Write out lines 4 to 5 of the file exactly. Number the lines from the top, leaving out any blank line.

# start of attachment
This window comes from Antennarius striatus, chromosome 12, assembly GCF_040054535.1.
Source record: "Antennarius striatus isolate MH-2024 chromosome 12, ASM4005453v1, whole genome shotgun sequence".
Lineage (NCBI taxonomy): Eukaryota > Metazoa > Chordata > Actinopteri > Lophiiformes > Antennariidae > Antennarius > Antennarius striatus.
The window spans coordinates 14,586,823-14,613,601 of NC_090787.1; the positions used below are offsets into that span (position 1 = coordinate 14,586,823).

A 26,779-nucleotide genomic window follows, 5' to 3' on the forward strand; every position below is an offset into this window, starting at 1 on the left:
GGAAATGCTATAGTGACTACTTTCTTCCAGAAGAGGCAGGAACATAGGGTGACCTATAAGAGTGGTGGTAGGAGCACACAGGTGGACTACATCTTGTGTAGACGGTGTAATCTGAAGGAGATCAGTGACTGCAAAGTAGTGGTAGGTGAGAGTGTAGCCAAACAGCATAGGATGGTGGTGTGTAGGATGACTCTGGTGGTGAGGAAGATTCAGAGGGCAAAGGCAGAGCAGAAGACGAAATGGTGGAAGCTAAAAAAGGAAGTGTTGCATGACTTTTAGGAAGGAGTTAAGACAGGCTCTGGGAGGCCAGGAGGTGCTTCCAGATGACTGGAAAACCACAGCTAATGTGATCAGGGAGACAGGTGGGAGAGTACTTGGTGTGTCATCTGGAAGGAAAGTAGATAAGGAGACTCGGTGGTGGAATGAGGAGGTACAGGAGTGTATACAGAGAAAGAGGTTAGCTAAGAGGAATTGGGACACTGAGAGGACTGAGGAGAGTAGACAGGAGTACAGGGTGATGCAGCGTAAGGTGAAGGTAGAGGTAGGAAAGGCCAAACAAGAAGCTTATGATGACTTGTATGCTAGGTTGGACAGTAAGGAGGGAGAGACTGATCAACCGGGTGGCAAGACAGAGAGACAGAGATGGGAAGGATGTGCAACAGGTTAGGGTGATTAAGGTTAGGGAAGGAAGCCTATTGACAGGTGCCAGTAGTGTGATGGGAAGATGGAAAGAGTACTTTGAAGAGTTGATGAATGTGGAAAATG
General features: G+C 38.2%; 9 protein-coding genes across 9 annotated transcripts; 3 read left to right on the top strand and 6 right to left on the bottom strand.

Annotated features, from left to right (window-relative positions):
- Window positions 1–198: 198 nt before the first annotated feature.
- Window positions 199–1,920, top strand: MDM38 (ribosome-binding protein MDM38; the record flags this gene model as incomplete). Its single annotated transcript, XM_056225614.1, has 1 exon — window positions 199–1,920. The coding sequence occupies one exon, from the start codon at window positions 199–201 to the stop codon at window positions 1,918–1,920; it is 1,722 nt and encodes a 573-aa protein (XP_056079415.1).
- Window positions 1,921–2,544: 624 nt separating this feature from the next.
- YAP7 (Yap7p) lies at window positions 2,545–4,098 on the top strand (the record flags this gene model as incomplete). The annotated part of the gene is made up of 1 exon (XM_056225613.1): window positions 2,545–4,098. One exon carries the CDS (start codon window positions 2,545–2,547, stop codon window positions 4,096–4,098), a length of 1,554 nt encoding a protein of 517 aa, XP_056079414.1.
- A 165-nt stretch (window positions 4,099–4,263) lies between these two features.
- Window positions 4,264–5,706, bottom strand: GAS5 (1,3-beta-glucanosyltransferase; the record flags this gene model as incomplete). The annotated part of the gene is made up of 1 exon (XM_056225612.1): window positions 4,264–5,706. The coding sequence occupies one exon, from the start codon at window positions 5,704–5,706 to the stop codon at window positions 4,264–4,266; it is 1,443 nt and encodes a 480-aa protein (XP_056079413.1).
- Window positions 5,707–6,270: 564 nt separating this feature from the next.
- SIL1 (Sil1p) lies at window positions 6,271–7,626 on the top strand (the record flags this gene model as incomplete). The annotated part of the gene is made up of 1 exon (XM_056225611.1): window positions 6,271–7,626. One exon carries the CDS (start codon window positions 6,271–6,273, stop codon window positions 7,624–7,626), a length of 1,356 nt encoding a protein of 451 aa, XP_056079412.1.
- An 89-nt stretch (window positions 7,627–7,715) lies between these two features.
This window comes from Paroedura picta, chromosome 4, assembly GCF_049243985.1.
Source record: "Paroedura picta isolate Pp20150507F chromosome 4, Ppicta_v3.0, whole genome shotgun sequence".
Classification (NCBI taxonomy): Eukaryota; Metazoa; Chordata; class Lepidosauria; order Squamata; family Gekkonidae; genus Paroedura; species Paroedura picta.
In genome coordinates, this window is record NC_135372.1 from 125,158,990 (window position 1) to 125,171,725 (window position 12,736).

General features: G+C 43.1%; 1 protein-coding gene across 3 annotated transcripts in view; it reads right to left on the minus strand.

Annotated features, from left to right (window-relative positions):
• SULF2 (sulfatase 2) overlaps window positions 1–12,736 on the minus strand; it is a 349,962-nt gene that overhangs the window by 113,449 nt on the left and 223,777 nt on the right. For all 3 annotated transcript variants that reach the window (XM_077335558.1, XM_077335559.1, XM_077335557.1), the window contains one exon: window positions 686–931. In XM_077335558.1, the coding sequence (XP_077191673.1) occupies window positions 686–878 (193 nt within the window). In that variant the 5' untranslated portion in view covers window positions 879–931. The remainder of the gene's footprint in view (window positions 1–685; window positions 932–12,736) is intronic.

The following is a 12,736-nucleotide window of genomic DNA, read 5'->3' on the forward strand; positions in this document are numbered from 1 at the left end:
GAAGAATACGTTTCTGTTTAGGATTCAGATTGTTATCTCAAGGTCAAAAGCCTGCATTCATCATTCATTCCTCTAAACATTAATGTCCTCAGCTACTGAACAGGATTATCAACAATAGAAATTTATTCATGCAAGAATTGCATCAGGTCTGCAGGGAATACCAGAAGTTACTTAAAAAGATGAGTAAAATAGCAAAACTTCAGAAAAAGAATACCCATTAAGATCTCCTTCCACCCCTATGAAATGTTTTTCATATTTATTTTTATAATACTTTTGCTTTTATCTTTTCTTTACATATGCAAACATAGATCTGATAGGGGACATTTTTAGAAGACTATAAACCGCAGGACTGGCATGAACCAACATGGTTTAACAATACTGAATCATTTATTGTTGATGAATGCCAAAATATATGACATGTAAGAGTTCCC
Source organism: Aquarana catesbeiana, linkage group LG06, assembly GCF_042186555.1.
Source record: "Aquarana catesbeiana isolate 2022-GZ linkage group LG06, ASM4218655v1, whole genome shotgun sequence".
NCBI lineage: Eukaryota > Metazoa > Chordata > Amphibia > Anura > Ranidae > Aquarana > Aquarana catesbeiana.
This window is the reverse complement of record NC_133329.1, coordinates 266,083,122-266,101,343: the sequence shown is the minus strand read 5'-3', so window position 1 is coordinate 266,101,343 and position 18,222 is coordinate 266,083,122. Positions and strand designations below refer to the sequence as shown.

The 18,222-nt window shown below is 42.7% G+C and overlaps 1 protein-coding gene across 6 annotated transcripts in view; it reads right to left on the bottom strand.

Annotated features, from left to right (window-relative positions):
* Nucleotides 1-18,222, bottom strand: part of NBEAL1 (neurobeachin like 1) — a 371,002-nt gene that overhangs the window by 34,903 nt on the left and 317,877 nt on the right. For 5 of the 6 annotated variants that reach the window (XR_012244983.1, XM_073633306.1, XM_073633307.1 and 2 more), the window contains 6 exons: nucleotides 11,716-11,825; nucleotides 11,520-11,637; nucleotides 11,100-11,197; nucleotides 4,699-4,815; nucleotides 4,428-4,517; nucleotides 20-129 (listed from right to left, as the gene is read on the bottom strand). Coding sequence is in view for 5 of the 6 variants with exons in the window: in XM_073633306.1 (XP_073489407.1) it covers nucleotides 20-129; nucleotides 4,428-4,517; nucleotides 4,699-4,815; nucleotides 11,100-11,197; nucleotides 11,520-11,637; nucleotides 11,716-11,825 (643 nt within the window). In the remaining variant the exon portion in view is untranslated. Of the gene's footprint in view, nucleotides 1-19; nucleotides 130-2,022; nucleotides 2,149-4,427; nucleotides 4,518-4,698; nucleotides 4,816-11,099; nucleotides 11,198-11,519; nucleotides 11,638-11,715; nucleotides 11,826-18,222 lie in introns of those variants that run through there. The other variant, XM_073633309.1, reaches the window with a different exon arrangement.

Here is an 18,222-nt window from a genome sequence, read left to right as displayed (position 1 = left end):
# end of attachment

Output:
The window spans coordinates 14,586,823-14,613,601 of NC_090787.1; the positions used below are offsets into that span (position 1 = coordinate 14,586,823).

A 26,779-nucleotide genomic window follows, 5' to 3' on the forward strand; every position below is an offset into this window, starting at 1 on the left: